IA-Sen: Matt Whitaker bolsters Trumpworld credentials

Although Senator Chuck Grassley is in no hurry to announce his future plans, former acting U.S. Attorney General Matt Whitaker continues to lay the groundwork for a possible U.S. Senate bid in 2022.

He speaks at GOP gatherings around Iowa, most recently the Johnson County Republican fundraiser on May 5. And perhaps more important for his future prospects, Whitaker helped create the America First Legal organization, which will regularly engage the Biden administration in fights sure to please the Republican base.

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Housing discrimination bill in limbo amid concerns over federal funding

Nearly six weeks have passed since Republican lawmakers approved a bill prohibiting local governments from banning “source of income” discrimination. Yet Senate File 252 still has not been sent to Governor Kim Reynolds, according to the legislature’s website.

While Iowa’s legislature is in session, the governor has three days to sign or veto any bill that reaches her desk, or it will become law without her signature. The governor’s staff often asks for an extra week or two to review a measure’s contents. But there is no recent precedent for the legislature to sit on a bill for this long.

The governor must eventually act on every bill the legislature passes. The unusual delay has fueled speculation that Reynolds may cast a rare veto of a bill approved by the Republican-controlled House and Senate.

Communications staff for the governor and legislative leaders did not respond to Bleeding Heartland’s inquiries about why Senate File 252 has been held up. But signs point to the bill jeopardizing some federal housing funds.

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Racial disparities narrow in Iowa's COVID-19 vaccinations

As Iowa prepares to expand COVID-19 vaccine eligibility to all adults on April 5, racial and ethnic disparities in the state’s vaccination rates have narrowed slightly since Bleeding Heartland last reviewed this data four weeks ago. However, people of color have still received far fewer vaccine doses per capita, compared to white Iowans.

At least 1,588,117 COVID-19 vaccine doses have been administered to Iowa residents, according to the state’s vaccination dashboard on April 4. At least 662,885 Iowans have received all required doses of a COVID-19 vaccine (that is, two shots of the Pfizer or Moderna vaccines, or a single shot of the Johnson & Johnson vaccine). Another 368,646 Iowans “have received one dose of a two-dose COVID-19 vaccine series, but have not completed the series.”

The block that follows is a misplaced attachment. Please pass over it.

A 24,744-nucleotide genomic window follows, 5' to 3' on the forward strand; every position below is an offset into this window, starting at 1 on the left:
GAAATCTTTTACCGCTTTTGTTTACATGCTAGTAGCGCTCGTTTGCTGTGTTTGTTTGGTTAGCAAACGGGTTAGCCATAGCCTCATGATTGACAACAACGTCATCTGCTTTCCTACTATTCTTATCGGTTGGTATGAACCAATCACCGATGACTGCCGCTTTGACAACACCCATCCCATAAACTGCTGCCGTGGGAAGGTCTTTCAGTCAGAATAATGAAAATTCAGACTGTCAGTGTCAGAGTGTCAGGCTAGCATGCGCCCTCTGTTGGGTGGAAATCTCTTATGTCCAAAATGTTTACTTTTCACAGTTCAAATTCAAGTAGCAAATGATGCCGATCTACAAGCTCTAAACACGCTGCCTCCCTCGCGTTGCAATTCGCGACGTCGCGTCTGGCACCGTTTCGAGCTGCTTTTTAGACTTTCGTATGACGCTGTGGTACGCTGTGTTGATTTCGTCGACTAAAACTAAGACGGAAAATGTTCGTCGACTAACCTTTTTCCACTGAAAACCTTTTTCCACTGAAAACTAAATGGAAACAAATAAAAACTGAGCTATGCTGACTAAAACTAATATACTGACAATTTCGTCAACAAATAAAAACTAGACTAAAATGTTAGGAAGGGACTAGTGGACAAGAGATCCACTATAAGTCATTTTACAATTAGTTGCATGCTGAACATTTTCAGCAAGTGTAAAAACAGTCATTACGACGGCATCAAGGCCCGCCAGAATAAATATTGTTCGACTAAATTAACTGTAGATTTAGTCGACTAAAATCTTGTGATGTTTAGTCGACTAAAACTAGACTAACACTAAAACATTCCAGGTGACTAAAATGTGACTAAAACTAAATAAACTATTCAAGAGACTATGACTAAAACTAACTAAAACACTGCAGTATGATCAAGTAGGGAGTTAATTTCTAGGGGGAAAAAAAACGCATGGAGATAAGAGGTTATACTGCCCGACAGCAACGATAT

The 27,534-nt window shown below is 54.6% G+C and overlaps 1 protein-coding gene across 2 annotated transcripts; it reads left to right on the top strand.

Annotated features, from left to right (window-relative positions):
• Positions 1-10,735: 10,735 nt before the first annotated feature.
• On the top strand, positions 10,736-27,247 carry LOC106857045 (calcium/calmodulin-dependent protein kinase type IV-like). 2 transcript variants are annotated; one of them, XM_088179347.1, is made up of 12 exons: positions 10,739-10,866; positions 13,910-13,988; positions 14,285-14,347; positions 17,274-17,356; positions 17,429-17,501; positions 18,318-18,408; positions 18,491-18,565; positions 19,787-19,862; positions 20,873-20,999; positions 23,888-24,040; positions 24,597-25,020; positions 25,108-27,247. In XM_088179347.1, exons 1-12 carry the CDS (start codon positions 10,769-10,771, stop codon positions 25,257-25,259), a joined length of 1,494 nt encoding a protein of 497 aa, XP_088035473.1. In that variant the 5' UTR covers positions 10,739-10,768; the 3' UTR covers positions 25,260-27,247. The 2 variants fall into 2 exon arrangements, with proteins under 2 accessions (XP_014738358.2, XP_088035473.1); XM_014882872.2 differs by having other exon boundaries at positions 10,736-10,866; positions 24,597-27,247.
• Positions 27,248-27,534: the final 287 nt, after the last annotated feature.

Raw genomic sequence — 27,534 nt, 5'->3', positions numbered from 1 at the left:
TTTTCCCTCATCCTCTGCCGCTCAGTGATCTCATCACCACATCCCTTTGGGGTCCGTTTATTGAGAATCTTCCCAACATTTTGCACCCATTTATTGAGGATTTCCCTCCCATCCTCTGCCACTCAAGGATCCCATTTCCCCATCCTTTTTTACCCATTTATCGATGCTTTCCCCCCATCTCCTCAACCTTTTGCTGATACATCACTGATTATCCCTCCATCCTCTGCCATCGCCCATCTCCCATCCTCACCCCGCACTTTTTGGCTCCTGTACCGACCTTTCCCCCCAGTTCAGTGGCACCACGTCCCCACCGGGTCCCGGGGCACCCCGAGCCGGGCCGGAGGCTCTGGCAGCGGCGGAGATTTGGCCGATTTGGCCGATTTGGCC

Breaking down the numbers by race and ethnicity, it’s apparent that Iowa has a long way to go to achieve equity in vaccine distribution.

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No shirt, no shoes, no shot, no service?

Ira Lacher: If you want to kennel any watchdog proposal in America, no matter how beneficial, just scream “freedom!” -promoted by Laura Belin

“COVID passports” may be well on their way to fruition. The idea of having to produce documentation before you can do what we used to take for granted — like go to a ballgame or board a plane — is gaining traction overseas, where proof of an ultrarecent negative COVID-19 test or vaccination is required to travel freely among European Union countries. Many airlines flying domestically or internationally require similar proof, and you can’t enter the United States from abroad without it.

The next step, proponents argue, is to import the idea. Such proof would be required for interstate travel, and perhaps for more mundane access such as attending a concert or sporting event. Advocates say this would allow more than a small percentage of stadium or arena seats to be filled, permit restaurants to operate at full capacity, and eliminate quarantine requirements for out-of-state visitors.

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Randy Feenstra wants to disenfranchise DC voters

With Steve King no longer serving in Congress, I rarely find an Iowan’s name on a short list of U.S. House Republicans doing something outrageous–like the twelve who voted this week against awarding Congressional Gold Medals to the Capitol Police, the D.C. police, and the Smithsonian Institution for their work on January 6.

But Representative Randy Feenstra, who defeated King in last year’s fourth district GOP primary, has quietly signed on to a Republican project that is just as offensive to democracy.

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